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Disc Batteries Can Cause Severe Esophageal Damage

TUESDAY, Sept. 21 (HealthDay News) -- Ingestion of disc batteries can cause severe injury among pediatric patients and require emergency endoscopic retrieval, according to research published in the September issue of the Archives of Otolaryngology -- Head & Neck Surgery.

Abstract
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Hospitalized Children Have Increasingly Complex Illnesses

TUESDAY, Sept. 21 (HealthDay News) -- Medically complex children with one or more chronic diseases make up an increasing proportion of pediatric hospital admissions and account for increased use of hospital resources, according to research published online Sept. 20 in Pediatrics.

Abstract - Burns
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Abstract - Simon
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Sunless Tanning Promotion Tied to Reduced Sunbathing

TUESDAY, Sept. 21 (HealthDay News) -- An intervention aimed at promoting the use of sunless tanning products appears to reduce sunbathing and increase sunless tanning, according to a study published in the September issue of the Archives of Dermatology. According to another study in the same issue, approximately 11 percent of U.S. adolescents use sunless tanning products, a practice linked to risky behaviors associated with ultraviolet radiation exposure.

Abstract - Pagoto
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Abstract - Cokkinides
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Childhood Tobacco Smoke Exposure Ups Risk of ADHD

MONDAY, Sept. 20 (HealthDay News) -- Exposure to environmental tobacco smoke in childhood increases the odds of attention-deficit/hyperactivity disorder (ADHD), but the magnitude of risk seen with elevated serum cotinine levels varies by race, according to research published online Sept. 20 in Pediatrics.

Abstract
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Trends Noted in Adolescent Bariatric Surgery in California

MONDAY, Sept. 20 (HealthDay News) -- In California adolescents, whites and females are having bariatric surgery at rates disproportionate to the rates seen for boys and nonwhites, and laparoscopic adjustable gastric banding (LAGB) has increased dramatically among adolescents, according to research published online Sept. 20 in Pediatrics.

Abstract
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Youths With Type 2 Diabetes Show Autoimmunity Evidence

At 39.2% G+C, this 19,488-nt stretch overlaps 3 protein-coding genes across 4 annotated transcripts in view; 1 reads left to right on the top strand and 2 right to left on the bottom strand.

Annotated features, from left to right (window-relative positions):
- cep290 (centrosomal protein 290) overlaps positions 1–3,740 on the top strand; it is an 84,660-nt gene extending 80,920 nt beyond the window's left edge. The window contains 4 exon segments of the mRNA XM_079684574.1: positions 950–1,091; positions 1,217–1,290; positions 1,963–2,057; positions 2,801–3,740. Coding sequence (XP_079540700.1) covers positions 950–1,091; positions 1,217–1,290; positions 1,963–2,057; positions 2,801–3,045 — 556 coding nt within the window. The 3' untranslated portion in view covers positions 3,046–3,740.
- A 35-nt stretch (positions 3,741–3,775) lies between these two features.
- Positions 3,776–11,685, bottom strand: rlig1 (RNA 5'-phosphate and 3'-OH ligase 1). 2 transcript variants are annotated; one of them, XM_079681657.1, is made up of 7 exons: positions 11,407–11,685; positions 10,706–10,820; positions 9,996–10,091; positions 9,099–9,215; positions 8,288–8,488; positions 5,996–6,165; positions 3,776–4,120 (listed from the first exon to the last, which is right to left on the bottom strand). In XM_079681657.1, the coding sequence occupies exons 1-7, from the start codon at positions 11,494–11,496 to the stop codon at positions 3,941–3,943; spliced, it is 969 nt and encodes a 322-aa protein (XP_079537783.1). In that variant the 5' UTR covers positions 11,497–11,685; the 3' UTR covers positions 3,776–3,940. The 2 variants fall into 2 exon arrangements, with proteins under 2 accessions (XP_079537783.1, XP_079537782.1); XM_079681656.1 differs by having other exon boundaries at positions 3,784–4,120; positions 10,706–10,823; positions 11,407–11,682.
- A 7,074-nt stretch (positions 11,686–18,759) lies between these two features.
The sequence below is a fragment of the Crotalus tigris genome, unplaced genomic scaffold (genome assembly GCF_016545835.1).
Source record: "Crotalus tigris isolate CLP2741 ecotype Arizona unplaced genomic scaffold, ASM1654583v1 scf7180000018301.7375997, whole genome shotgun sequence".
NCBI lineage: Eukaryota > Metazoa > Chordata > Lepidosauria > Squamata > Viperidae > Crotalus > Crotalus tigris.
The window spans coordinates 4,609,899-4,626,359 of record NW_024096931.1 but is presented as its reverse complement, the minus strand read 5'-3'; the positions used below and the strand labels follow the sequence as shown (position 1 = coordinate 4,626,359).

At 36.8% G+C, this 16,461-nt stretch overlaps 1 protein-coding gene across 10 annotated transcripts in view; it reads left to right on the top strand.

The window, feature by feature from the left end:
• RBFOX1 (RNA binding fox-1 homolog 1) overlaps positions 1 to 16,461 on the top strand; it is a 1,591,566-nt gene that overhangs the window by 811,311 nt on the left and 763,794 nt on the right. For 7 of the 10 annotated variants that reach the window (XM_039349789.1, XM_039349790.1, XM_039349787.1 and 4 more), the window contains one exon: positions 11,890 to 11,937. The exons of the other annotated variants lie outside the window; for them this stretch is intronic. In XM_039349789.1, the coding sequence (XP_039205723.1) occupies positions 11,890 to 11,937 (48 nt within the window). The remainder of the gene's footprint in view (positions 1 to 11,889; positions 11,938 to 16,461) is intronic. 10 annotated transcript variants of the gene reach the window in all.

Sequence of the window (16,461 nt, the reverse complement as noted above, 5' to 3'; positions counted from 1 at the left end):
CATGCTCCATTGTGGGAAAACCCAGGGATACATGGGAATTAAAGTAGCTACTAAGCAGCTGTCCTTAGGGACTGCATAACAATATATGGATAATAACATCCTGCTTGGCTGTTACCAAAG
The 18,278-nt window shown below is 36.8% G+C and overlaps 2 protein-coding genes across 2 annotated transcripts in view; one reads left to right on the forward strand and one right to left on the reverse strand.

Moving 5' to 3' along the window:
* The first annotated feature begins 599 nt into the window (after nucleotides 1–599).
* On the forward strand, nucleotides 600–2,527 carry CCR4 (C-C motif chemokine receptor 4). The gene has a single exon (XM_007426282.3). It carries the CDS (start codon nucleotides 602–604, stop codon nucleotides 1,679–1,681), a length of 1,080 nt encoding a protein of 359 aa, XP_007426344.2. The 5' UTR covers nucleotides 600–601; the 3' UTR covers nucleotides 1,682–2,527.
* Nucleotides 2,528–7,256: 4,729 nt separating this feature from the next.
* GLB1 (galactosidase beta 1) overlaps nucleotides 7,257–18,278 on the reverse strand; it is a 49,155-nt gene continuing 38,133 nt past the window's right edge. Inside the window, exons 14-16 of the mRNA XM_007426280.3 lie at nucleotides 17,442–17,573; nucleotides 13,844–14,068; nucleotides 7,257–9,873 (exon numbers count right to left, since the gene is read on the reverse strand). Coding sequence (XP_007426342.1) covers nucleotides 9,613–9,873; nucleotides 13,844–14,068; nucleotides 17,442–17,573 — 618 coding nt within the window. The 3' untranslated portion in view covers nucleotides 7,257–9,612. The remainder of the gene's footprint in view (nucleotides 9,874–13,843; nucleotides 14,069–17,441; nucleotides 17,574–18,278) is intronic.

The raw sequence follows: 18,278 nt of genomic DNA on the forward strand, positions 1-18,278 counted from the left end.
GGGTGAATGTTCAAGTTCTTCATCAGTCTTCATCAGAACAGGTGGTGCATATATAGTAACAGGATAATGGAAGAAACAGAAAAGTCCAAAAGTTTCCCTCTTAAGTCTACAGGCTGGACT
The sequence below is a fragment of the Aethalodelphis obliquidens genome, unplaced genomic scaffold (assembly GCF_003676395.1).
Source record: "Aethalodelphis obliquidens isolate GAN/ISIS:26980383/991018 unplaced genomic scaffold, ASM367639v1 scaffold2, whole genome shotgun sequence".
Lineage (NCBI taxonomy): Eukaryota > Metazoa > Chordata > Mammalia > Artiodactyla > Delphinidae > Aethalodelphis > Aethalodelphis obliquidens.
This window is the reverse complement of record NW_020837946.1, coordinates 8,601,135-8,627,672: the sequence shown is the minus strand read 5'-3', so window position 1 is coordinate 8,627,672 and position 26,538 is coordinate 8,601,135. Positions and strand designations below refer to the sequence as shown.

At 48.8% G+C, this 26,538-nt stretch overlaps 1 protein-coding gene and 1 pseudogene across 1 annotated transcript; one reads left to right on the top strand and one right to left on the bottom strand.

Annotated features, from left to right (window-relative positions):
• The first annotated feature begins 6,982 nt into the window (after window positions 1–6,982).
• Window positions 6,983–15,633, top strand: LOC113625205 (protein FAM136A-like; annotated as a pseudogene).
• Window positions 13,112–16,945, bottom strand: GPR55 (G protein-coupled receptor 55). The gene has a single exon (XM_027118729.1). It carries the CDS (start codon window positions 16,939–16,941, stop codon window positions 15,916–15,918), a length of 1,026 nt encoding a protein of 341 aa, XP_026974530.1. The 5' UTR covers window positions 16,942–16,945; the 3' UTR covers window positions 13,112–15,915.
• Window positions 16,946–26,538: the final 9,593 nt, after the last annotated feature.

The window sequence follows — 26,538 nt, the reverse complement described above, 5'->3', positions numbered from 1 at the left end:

MONDAY, Sept. 20 (HealthDay News) -- There may be evidence of islet autoimmunity contributing to insulin deficiency in obese youths with type 2 diabetes, and clinical characteristics may be significantly different between those with and without diabetes autoantibody (DAA) positivity, according to a study published in the September issue of Diabetes Care.

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Adenovirus Infection Linked to Childhood Obesity

MONDAY, Sept. 20 (HealthDay News) -- Obese children are significantly more likely to test positive for antibodies to adenovirus 36 (AD36) than are non-obese children, according to research published online Sept. 20 in Pediatrics.

Abstract
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Head Circumference Growth Curves May Be Inaccurate

MONDAY, Sept. 20 (HealthDay News) -- Head circumference growth curves in a large primary care population appear to differ substantially -- particularly at upper percentiles -- from the two most recently published head circumference growth curves, according to research published online Sept. 20 in Pediatrics.

Abstract
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Metabolic Imbalance Linked With Asthma in Children

MONDAY, Sept. 20 (HealthDay News) -- Children with an imbalanced metabolism, which could be due to diet and/or exercise deficiencies, may be at an increased risk for developing asthma regardless of their body mass index (BMI), according to research published online Sept. 17 in the American Journal of Respiratory and Critical Care Medicine.

Abstract
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Type 1 Diabetes Incidence Up in Children in Italy

MONDAY, Sept. 20 (HealthDay News) -- The incidence of type 1 diabetes rose in Italian children from 1990 to 2003, with large geographical variation observed, according to an age-period-cohort analysis published in the September issue of Diabetes.

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U.S. Vaccine Coverage Remains High in Young Children

FRIDAY, Sept. 17 (HealthDay News) -- Routine vaccination of children between 19 and 35 months of age remains high in the United States, with coverage for most routine vaccines at or near the national objective of 90 percent, according to a report published in the Sept. 17 issue of the U.S. Centers for Disease Control and Prevention's Morbidity and Mortality Weekly Report.

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Educational Attainment on Rise Worldwide in Men, Women